Casey Adams holds on for Capitol City Amateur title

Casey Adams came to the 18th hole with a one-stroke lead, made a putt when his opponent didn’t, and won a golf tournament Sunday.

That’s the short story. The whole story is much more complicated.

Adams, 25, held a four-stroke lead after 13 holes of the second day of the Capitol City Amateur , gave up three shots on one hole, then righted himself and made a 20-foot bogey putt on the final hole to beat Jon McCaslin by one stroke for his first Cap City title, in the process denying McCaslin his fifth.

“It feels good, because Jon McCaslin is a great player,” said Adams, who reached 10-under after a birdie at 12. “To beat him speaks volumes to where my game is at.”

Adams lost in a playoff with Ryan Earl in the 2012 tournament, but avoided a playoff this year with his clinching putt, just after McCaslin — after a stubbed chip — missed his attempt that could have meant overtime. Adams shot 71 Sunday after an opening 68 for a two-day 139, 5-under par. McCaslin carded a 72 after an opening 68 to finish tied for second with Earl, who had Sunday’s low round with a 68.

“This is an important tournament for me,” said Adams, who works at Capitol City Golf Club and plays against McCaslin in regular Thursday afternoon games at the course. “It feels amazing to get over that hump.”

McCaslin made birdie on No. 15 to get to 5-under while Adams was taking a double-bogey, though he banged in a long putt to limit further damage. Adams later called that putt “huge, huge, huge” and a boost to his confidence with three holes left.

Both players parred 16 and 17 to set the stage for the final hole.

On 18, the long-hitting McCaslin launched his drive an estimated 340 yards, leaving only 50 yards in. Adams, meanwhile, found a fairway bunker on the left, and proceeded to punch out of the sand nearly straight right through trees across the fairway, leaving him a tricky 50 yards to the green.

McCaslin’s approach had come to rest against the fringe on the back of the green, and he didn’t get clean contact on the chip from there. He slid by the cup with his putt, leaving the door open for Adams to nail down the win.

The final putt was uphill, and Adams read it inside left.

“I said, ‘Just put a good stroke on it, and it’ll go in,’ ” Adams said. “I put a good stroke on it.”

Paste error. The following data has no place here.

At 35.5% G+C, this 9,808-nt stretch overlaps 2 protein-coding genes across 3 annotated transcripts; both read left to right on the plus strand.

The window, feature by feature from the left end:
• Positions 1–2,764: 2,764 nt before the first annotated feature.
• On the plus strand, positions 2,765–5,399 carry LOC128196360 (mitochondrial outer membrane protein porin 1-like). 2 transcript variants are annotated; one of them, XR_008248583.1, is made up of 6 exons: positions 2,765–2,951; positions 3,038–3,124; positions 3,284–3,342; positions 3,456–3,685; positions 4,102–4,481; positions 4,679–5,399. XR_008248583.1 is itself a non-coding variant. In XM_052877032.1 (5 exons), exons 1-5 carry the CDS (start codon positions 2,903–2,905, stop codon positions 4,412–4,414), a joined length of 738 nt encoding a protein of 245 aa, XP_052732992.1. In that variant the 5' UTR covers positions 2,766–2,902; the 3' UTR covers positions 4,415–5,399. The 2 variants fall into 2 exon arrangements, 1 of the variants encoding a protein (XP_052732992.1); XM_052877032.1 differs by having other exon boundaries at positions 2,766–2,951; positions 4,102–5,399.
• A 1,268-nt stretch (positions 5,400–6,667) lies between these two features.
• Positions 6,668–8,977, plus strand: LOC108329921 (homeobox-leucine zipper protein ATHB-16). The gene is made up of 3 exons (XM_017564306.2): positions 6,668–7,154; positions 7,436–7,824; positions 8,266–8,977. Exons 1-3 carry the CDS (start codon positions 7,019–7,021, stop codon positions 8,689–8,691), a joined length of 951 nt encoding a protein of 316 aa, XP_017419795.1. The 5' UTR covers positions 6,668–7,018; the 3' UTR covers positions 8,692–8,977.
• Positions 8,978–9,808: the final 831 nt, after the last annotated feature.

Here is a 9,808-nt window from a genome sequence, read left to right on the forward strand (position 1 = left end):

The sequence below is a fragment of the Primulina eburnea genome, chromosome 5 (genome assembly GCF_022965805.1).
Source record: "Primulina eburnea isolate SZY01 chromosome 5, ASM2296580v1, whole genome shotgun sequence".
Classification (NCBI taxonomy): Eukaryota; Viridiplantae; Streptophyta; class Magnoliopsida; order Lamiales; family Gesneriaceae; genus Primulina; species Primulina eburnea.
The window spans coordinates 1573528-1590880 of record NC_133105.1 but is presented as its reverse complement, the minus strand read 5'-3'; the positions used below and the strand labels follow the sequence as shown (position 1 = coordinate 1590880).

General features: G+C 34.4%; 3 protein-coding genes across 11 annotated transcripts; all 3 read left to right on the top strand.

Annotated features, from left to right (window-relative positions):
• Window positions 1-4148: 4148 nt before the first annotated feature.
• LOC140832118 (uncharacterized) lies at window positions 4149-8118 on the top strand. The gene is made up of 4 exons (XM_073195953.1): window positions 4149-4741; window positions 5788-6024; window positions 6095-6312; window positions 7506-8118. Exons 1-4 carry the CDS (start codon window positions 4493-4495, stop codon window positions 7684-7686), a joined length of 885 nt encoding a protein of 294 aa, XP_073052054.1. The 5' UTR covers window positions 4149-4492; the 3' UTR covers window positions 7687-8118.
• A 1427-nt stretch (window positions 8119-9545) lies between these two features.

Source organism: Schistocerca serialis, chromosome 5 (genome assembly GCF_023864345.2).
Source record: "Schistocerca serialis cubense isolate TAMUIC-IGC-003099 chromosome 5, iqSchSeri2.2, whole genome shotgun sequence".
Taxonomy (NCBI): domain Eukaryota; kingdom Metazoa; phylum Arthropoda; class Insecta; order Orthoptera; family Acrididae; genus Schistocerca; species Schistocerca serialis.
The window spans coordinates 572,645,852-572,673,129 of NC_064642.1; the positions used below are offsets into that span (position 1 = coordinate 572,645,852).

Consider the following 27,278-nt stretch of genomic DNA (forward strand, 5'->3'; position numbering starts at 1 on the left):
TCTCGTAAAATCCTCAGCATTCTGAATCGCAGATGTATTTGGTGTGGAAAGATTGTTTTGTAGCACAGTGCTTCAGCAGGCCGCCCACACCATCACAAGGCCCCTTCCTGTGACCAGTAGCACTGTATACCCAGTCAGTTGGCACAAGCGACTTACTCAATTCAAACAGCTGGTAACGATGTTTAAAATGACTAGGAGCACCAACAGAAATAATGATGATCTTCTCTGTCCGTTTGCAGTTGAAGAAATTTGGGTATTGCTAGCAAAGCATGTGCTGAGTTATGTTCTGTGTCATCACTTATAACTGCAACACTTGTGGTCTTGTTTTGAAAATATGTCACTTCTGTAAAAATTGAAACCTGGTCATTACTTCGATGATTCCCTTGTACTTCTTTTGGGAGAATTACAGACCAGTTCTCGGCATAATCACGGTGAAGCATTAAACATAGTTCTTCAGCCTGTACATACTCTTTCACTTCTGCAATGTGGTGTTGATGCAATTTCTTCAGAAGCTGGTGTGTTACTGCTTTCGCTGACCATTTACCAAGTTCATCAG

McCaslin said: “I did exactly what I wanted to do — get to 18 down one. Casey played great, and that putt there was huge, obviously.”

Earl, who won last year as well as 2012, played a role in the back-nine drama Sunday, though Adams and McCaslin had no idea as they dueled down the stretch two groups behind.

Earl was sitting at 1-under for the round and the tournament (after an opening 72) heading to 12.

“I’ll try to make about six birdies coming in,” Earl said just before notching one with a short putt on 12.

He didn’t make six, but he did make three more over the final six holes. On 18, he played two balls while he waited on a ruling on his first tee shot. If the ruling had awarded him a par, he would have been, as it played out, in a playoff with Adams at 5-under.

Capitol City general manager Steve McNelly made the ruling, and Earl signed his scorecard for a 5 on the hole, leaving him one shot out of a playoff.

Earlier, on 13, Adams, who had been playing flawlessly, hit his first drive out of bounds to the left. McCaslin’s tee ball also went left, but he was a foot inbounds — but couldn’t get out of the trees, eventually taking a double-bogey. Adams scrambled for his own double-bogey to maintain the four-stroke lead.

“I missed some putts earlier,” McCaslin said, “and I didn’t take advantage of opportunities when they showed themselves.”

Adams’ title Sunday was his second conseuctive tournament win — he topped a field that included McCaslin the previous weekend at the Bremerton City Amateur.